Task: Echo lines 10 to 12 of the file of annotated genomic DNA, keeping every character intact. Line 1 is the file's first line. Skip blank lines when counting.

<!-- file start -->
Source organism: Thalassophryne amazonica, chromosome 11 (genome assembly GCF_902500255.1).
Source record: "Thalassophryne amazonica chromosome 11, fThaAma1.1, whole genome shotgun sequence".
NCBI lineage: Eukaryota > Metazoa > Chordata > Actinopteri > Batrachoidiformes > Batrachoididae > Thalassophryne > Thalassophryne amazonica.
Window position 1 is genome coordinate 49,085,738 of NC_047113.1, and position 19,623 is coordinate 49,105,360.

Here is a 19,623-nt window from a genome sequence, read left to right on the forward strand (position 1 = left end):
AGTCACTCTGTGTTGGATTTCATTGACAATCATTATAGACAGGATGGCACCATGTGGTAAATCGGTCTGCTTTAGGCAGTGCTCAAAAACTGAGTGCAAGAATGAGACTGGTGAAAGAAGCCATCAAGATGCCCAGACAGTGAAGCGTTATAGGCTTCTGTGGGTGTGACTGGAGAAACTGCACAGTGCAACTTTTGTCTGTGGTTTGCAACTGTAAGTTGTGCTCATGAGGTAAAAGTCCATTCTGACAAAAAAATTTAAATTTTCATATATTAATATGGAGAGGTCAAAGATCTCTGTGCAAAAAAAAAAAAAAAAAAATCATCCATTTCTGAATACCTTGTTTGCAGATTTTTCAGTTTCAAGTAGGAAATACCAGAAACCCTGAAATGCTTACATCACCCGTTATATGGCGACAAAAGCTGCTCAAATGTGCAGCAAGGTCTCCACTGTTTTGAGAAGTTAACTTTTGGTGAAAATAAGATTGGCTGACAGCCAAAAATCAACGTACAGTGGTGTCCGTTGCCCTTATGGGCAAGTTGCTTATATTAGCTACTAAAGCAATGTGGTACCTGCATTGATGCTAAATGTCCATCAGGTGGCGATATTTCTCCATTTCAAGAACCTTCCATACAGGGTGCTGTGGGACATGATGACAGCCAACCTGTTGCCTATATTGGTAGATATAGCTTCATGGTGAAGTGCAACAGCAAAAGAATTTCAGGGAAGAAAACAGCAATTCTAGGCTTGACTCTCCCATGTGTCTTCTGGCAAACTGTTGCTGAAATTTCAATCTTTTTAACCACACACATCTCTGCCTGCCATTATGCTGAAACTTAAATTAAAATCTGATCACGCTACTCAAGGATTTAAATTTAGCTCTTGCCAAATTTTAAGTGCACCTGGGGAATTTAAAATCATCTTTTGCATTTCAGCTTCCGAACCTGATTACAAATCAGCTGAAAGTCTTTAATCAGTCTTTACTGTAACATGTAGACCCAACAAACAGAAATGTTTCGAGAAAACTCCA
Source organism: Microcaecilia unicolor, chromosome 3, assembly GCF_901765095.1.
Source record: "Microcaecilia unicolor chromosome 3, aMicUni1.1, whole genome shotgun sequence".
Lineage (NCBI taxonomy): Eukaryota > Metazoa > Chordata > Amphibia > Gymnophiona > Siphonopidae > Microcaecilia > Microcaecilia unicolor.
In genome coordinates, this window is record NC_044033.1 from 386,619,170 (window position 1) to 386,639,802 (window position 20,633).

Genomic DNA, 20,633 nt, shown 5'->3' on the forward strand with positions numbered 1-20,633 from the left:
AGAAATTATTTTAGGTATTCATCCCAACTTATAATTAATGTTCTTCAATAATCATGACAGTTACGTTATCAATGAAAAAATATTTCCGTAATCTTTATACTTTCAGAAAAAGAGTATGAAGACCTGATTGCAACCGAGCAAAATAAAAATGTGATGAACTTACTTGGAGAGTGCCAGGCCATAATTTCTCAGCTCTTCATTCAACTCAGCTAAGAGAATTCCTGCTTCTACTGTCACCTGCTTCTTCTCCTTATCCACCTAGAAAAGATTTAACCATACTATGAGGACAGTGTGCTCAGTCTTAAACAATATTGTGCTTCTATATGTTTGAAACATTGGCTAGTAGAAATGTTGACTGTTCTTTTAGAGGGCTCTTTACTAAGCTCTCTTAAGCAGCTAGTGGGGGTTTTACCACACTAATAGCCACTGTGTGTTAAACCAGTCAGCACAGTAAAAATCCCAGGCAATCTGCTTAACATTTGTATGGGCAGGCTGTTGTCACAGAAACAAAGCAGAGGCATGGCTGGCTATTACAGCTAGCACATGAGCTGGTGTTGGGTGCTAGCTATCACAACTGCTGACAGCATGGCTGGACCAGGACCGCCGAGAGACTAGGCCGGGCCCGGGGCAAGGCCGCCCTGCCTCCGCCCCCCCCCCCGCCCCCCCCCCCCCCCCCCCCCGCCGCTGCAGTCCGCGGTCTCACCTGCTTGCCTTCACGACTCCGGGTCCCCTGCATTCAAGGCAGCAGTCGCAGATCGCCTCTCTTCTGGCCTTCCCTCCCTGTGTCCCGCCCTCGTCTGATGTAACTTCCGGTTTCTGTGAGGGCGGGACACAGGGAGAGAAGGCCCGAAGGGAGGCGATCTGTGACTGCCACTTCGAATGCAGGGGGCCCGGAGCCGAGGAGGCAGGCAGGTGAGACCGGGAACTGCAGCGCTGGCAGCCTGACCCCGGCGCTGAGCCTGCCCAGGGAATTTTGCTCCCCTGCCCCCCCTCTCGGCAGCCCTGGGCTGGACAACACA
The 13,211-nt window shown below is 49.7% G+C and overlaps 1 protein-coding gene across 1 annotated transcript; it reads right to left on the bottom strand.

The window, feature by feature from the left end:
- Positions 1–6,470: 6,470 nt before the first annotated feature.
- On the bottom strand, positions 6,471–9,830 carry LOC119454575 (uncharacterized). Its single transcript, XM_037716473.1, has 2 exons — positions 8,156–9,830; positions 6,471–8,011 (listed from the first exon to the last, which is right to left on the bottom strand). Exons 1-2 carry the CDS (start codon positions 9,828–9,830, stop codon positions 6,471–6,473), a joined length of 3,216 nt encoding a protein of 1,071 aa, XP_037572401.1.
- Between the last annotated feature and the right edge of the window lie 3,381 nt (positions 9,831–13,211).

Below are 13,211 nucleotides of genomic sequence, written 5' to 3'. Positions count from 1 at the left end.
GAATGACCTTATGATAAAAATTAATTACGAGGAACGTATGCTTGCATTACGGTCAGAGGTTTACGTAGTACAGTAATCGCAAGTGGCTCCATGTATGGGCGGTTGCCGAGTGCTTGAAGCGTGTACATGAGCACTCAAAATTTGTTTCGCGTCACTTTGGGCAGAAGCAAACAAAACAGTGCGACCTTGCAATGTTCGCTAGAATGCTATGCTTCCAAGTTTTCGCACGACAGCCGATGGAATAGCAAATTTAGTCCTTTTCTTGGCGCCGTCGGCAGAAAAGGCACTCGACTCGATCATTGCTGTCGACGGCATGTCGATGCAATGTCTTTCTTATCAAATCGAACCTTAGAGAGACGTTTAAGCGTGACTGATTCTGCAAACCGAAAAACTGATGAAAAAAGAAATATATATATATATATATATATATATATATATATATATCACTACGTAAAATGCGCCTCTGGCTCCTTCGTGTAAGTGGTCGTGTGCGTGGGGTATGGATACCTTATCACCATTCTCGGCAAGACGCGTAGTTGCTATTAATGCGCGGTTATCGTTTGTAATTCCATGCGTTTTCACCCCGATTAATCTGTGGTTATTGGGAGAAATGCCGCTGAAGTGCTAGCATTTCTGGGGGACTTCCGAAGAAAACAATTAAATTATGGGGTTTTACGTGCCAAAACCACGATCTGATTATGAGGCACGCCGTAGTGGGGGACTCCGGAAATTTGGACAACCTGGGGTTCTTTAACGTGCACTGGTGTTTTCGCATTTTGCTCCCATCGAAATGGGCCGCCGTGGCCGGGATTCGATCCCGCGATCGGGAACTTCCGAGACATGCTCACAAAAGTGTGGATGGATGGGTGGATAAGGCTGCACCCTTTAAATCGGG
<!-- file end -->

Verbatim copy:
In genome coordinates, this window is record NC_044033.1 from 386,619,170 (window position 1) to 386,639,802 (window position 20,633).

Genomic DNA, 20,633 nt, shown 5'->3' on the forward strand with positions numbered 1-20,633 from the left:
AGAAATTATTTTAGGTATTCATCCCAACTTATAATTAATGTTCTTCAATAATCATGACAGTTACGTTATCAATGAAAAAATATTTCCGTAATCTTTATACTTTCAGAAAAAGAGTATGAAGACCTGATTGCAACCGAGCAAAATAAAAATGTGATGAACTTACTTGGAGAGTGCCAGGCCATAATTTCTCAGCTCTTCATTCAACTCAGCTAAGAGAATTCCTGCTTCTACTGTCACCTGCTTCTTCTCCTTATCCACCTAGAAAAGATTTAACCATACTATGAGGACAGTGTGCTCAGTCTTAAACAATATTGTGCTTCTATATGTTTGAAACATTGGCTAGTAGAAATGTTGACTGTTCTTTTAGAGGGCTCTTTACTAAGCTCTCTTAAGCAGCTAGTGGGGGTTTTACCACACTAATAGCCACTGTGTGTTAAACCAGTCAGCACAGTAAAAATCCCAGGCAATCTGCTTAACATTTGTATGGGCAGGCTGTTGTCACAGAAACAAAGCAGAGGCATGGCTGGCTATTACAGCTAGCACATGAGCTGGTGTTGGGTGCTAGCTATCACAACTGCTGACAGCATGGCTGGACCAGGACCGCCGAGAGACTAGGCCGGGCCCGGGGCAAGGCCGCCCTGCCTCCGCCCCCCCCCCCGCCCCCCCCCCCCCCCCCCCCCGCCGCTGCAGTCCGCGGTCTCACCTGCTTGCCTTCACGACTCCGGGTCCCCTGCATTCAAGGCAGCAGTCGCAGATCGCCTCTCTTCTGGCCTTCCCTCCCTGTGTCCCGCCCTCGTCTGATGTAACTTCCGGTTTCTGTGAGGGCGGGACACAGGGAGAGAAGGCCCGAAGGGAGGCGATCTGTGACTGCCACTTCGAATGCAGGGGGCCCGGAGCCGAGGAGGCAGGCAGGTGAGACCGGGAACTGCAGCGCTGGCAGCCTGACCCCGGCGCTGAGCCTGCCCAGGGAATTTTGCTCCCCTGCCCCCCCTCTCGGCAGCCCTGGGCTGGACAACACA